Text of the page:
Thursday, October 24, 2013

Interesting report -

"This report looks forward to the year 2020 and predicts the state of the American economy. Recovery 2020 provides vital labor market information such as which fields are expected to create the most jobs, the education requirements required to gain employment in the U.S., and the skills most coveted by employers.

Recovery 2020 finds that:
  • There will be 55 million job openings in the economy through 2020: 24 million openings from newly created jobs and 31 million openings due to baby boom retirements.
  • By educational attainment: 35 percent of the job openings will require at least a bachelor’s degree, 30 percent of the job openings will require some college or an associate’s degree and 36 percent of the job openings will not require education beyond high school.
  • STEM, Healthcare Professions, Healthcare Support, and Community Services will be the fastest growing occupations, but also will require high levels of post-secondary education.
  • Most jobs will require some type of post-secondary education, and individuals that only possess a high school diploma will have fewer employment options.
  • Employers will seek cognitive skills such as communication and analytics from job applicants rather than physical skills traditionally associated with manufacturing.
  • The United States will fall short by 5 million workers with postsecondary education – at the current production rate – by 2020.

The Opportunity Index is the nation’s first – and only – tool designed to provide a snapshot of what opportunity looks like at the state and county levels.
Using more than a dozen data points grouped into three different dimensions of opportunity - Jobs and the Economy, Education, and Community Health and Civic Life - the Index ranks every state and assigns almost every county in America a first of its kind Opportunity Score ranging from “A” for excellent to “F” for failing.  
Armed with this knowledge, engaged citizens and leaders at the local, state, and federal levels can identify concrete solutions to improve economic mobility at the ground level.  First launched in 2011, the Index will be issued annual giving leaders a way to track the progress of their efforts.
Visit to see where your state ranks, enter in your zip code to see what score your county earns, and check out whether your area improved in not since 2011.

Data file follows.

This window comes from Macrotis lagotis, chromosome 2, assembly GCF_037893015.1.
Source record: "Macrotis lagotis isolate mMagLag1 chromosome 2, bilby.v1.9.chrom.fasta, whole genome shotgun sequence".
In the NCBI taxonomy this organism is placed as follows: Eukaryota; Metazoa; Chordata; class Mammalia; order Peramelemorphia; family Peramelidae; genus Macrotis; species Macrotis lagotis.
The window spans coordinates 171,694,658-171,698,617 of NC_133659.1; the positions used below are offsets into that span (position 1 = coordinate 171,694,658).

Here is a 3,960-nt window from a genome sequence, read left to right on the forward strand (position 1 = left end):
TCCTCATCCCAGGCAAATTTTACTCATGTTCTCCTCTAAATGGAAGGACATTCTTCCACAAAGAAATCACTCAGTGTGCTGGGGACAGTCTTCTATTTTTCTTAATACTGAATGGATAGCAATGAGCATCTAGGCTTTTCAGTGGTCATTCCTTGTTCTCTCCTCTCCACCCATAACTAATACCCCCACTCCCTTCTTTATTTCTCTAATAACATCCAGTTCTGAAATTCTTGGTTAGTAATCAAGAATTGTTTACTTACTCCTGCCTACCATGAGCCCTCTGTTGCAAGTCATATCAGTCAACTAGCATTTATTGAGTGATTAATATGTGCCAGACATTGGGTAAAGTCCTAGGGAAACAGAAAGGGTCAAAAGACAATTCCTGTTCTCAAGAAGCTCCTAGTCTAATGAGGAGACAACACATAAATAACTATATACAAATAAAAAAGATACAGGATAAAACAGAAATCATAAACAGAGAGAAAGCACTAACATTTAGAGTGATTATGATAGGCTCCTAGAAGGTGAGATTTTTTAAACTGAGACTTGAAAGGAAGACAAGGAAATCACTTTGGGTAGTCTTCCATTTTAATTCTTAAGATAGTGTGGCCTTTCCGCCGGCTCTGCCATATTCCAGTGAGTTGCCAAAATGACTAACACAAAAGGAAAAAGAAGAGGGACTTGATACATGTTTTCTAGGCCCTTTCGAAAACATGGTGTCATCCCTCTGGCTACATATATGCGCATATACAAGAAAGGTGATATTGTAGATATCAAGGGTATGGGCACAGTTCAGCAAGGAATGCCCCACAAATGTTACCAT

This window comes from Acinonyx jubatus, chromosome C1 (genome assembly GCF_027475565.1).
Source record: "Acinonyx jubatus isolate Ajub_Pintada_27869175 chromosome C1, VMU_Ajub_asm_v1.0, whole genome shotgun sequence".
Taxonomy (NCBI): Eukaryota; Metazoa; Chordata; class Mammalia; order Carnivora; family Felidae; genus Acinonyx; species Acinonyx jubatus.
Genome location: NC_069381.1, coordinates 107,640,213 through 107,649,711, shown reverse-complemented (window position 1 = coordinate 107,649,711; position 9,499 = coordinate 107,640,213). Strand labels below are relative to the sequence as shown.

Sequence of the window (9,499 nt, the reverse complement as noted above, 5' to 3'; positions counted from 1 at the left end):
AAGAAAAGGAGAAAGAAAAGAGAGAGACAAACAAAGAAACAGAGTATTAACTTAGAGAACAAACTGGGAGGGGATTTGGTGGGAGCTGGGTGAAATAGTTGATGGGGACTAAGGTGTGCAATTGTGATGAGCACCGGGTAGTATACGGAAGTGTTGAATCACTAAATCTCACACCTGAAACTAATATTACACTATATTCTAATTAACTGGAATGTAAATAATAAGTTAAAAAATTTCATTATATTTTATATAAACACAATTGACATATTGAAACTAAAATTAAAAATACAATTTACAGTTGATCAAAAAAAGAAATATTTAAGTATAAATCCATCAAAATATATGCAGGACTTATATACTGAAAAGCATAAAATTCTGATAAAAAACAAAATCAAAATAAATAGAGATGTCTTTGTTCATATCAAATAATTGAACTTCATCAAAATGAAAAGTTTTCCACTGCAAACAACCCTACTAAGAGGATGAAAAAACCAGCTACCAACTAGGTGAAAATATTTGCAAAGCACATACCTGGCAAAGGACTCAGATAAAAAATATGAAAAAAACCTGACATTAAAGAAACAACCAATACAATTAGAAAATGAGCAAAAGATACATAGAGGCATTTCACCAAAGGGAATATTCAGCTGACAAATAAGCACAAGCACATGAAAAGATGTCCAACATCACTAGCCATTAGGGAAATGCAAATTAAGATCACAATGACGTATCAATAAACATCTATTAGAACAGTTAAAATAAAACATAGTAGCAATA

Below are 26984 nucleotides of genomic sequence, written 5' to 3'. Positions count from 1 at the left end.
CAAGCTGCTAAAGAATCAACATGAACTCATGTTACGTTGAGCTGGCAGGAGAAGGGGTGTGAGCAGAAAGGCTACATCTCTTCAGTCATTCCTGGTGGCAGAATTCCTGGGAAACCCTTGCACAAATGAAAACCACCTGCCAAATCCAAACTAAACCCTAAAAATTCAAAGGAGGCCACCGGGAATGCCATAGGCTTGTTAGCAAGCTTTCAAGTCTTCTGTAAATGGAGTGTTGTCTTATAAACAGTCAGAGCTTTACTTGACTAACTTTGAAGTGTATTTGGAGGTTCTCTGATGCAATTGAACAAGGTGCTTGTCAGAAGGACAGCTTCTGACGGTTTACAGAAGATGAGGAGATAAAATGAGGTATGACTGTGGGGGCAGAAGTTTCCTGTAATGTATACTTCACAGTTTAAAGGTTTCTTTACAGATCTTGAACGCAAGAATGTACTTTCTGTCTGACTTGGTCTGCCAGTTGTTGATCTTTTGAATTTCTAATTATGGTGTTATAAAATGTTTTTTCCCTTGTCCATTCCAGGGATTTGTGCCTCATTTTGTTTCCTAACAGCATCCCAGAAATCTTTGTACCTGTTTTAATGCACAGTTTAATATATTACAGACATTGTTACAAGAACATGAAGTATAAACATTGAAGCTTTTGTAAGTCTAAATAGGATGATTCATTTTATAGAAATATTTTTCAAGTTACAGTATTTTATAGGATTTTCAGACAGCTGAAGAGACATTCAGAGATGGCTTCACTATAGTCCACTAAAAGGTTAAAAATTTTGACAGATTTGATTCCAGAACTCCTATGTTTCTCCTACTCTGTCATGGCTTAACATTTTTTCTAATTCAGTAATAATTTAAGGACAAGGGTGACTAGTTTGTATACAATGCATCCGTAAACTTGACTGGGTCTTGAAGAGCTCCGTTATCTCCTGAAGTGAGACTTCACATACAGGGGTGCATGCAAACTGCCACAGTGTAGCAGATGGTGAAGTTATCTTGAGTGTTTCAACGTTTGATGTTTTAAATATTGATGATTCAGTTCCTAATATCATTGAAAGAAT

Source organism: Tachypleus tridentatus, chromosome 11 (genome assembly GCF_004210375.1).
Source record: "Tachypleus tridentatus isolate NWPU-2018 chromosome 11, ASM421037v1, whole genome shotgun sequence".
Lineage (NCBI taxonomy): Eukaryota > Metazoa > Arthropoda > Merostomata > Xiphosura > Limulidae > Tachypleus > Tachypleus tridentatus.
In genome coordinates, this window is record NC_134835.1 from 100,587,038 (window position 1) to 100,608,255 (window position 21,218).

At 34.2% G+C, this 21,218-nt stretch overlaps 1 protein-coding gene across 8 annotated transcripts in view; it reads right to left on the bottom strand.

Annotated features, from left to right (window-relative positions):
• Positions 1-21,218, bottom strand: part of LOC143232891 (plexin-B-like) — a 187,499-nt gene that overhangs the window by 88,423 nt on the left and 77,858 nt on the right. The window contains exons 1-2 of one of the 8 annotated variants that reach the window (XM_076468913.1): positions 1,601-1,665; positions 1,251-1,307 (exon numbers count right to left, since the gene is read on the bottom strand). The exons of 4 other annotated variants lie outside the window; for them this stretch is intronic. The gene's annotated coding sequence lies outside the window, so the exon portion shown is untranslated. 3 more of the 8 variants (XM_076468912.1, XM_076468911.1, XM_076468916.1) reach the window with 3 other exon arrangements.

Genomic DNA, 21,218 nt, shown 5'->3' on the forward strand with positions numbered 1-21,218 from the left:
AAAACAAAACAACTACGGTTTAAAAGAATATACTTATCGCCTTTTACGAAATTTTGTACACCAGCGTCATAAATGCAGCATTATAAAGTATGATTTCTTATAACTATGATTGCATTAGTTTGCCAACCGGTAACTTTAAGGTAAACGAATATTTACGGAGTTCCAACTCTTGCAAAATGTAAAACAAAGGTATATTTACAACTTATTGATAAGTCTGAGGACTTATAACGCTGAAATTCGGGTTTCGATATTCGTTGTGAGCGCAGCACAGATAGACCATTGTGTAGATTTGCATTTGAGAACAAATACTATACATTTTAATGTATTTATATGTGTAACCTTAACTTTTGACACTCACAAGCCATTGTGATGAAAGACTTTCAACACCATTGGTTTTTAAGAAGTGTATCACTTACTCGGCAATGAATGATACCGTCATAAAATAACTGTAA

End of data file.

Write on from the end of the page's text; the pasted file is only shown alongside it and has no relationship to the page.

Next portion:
"How well prepared are the students in my state in science and mathematics? Am I doing enough to help my child as a parent? What are the career opportunities in science and engineering fields? How much do science and engineering workers earn?

This website allows you to explore the answers to those and other questions, by providing easy access to data on science, technology, engineering, and mathematics (STEM) education and related careers."

Designed for parents, this site has direct links to numerous reports and publications re: STEM.

Thursday, April 25, 2013

Baccalaureate Origins of U.S.-trained S&E Doctorate Recipients

Baccalaureate Origins of U.S.-trained S&E Doctorate Recipients

by Mark K. Fiegener and Steven L. Proudfoot[1]

Foreign institutions and U.S. research universities play large roles in the baccalaureate education of U.S.-trained science and engineering (S&E) doctorate recipients.[2] In 2011, about one-third (35%) of individuals earning S&E doctorates from U.S. universities held bachelor's degrees from foreign institutions, and 29% earned bachelor's degrees from U.S. doctorate-granting institutions with very high research activity[3] (table 1). Other doctorate-granting universities, master's colleges and universities, and baccalaureate colleges combined to account for another 28%. Among U.S. S&E doctorate recipients, the proportion with a foreign bachelor's degree increased 4 percentage points from 2002 to 2011, while the proportion with a bachelor's degree from a U.S. institution declined slightly over this period for each type of institution.